Rogue Antispyware and it’s Threat to You
Experts are warning of a sharp rise in the number of malware infections caused by rogue antispyware programs flooding the market. Trend Micro, a leader in antivirus and content security software, has reported a “fivefold year-on-year” increase in the use of such programs, which claim to clean a computer system but end up infecting users.
Rogue antispyware, also known as rogue security software, is software that uses malware and malicious tools to install itself or to force computer users to pay for removal of nonexistent spyware.
Many rogue antispyware sellers will appear to be professional branded products, with well-designed websites that lack critical information about their products. With this information unavailable to a user, they have no idea about the malicious intent of the rogue anti-spyware application. Rogue antispyware will often perform fake scans on a user’s machine and report to the user that legitimate applications are actually spyware files. If a user takes the recommendations to eliminate these files, there is real potential of the user deleting their legitimate antivirus and anti-spyware applications, plus other files that their computer needs to function normally. These rogue anti-spyware programs can also deliver malcode directly to the user’s machine.
Some well known rogue antispyware programs out there include, but are not limited to, Winfixer, SpywareQuake, ErrorSafe, ErrorGuard, SpyShield, ApyAxe, SpywareNuker and, most recently, Spyhealer, DriverCleaner and SystemDoctor.
As with any program that deals with spyware, the main goal of rogue anti-spyware software makers is to sell their product. They are very sneaky; one of their common tactics is to make a Windows dialogue box appear on the computer users screen with “WARNING” in bold letters. The user, completely unaware of the spyware embedded on their machine, will just start clicking “OK” to a scan of their machine, not realizing that they will do more harm than good. Never, under any circumstance, should you click “OK” on these boxes, always close them by clicking the red “x” in the top right hand corner.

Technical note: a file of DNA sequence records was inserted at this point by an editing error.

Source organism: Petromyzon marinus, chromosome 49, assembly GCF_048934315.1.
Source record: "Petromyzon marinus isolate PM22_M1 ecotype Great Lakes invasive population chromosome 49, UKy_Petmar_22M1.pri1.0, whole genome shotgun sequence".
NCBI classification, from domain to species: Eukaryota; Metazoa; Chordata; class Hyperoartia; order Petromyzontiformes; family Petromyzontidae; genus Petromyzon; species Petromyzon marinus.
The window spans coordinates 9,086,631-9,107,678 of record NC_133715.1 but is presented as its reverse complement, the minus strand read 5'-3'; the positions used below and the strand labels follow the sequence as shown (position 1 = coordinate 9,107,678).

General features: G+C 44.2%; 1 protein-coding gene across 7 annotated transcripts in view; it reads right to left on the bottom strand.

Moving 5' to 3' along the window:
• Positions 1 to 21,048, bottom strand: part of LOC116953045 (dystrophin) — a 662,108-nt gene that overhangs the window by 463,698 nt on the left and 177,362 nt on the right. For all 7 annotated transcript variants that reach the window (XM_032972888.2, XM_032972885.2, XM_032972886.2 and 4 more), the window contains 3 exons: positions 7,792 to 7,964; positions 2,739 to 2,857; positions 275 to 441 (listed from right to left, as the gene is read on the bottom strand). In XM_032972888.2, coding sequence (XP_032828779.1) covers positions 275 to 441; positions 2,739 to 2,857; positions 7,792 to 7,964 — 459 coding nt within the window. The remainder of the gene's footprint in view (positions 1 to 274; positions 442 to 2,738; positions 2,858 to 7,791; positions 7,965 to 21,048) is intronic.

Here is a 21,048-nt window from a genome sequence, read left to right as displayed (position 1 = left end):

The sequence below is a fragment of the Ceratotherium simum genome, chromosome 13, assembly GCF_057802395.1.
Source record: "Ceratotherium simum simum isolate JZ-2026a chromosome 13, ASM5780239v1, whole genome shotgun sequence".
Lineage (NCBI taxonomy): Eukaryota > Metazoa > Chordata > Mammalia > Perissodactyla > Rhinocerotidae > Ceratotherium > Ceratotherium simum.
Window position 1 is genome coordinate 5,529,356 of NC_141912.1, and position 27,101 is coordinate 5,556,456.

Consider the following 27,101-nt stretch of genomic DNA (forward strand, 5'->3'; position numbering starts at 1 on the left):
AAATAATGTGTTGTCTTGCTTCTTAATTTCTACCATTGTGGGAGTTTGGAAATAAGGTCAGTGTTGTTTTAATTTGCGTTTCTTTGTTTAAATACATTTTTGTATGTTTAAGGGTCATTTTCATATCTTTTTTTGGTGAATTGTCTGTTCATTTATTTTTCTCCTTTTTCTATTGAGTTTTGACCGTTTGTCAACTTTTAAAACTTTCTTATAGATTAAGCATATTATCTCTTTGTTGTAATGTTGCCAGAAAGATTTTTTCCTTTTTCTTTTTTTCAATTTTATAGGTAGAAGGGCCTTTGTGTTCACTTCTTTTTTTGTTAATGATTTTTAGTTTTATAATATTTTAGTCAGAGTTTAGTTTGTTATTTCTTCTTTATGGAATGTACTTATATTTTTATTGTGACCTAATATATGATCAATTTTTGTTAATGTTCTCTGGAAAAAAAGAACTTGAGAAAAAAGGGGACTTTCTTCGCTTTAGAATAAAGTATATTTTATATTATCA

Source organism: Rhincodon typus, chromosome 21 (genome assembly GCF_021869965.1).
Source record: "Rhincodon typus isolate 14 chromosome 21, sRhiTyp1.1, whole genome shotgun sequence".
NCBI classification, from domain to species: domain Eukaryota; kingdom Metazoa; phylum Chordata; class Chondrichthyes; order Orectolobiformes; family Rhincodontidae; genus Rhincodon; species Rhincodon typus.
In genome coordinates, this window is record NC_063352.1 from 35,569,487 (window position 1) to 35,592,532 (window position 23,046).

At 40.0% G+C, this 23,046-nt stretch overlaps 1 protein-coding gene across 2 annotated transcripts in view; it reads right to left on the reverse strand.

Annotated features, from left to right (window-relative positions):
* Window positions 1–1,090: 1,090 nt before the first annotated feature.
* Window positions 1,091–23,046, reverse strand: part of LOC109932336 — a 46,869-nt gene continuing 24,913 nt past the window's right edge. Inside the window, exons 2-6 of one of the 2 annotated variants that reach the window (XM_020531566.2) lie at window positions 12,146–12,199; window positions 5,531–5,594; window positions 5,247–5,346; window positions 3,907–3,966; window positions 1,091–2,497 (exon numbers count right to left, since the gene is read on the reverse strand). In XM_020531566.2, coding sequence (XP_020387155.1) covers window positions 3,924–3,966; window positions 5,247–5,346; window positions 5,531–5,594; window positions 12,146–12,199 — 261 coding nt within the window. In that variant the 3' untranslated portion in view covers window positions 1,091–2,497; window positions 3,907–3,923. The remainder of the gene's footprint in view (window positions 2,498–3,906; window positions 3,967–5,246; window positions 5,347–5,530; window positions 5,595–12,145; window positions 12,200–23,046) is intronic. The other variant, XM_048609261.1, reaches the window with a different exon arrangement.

Rogue antispyware is also notorious for boggling a user’s mind with a report full of false positives. A false positive is fake or false spyware detection report in a computer scan. Because it is often displayed in a very professional manner, rogue antispyware can convince even the most advanced user that their computer is infected with nasty spyware.
As if the rogue antispyware out there right now isn’t bad enough, there is a whole list of new and more aggressive rogue antispyware programs sprouting on the Internet each and every day. These can be slightly more difficult to detect and remove, and often take a combination of methods, both electronic and manual, to do the trick.
Rogue antispyware programs are nasty, underhanded programs to deal with. As rogue antispyware programs are on the rise, computer users must demonstrate caution and always be alert when downloading software. Be very careful with each and every box you click when it comes to your spyware protection; whether you think you’re agreeing to something or you think you’re closing something you don’t want to look at. It may seem paranoid to be so hyper-vigilant, but in the end, it will save you a lot of headaches and frustration.
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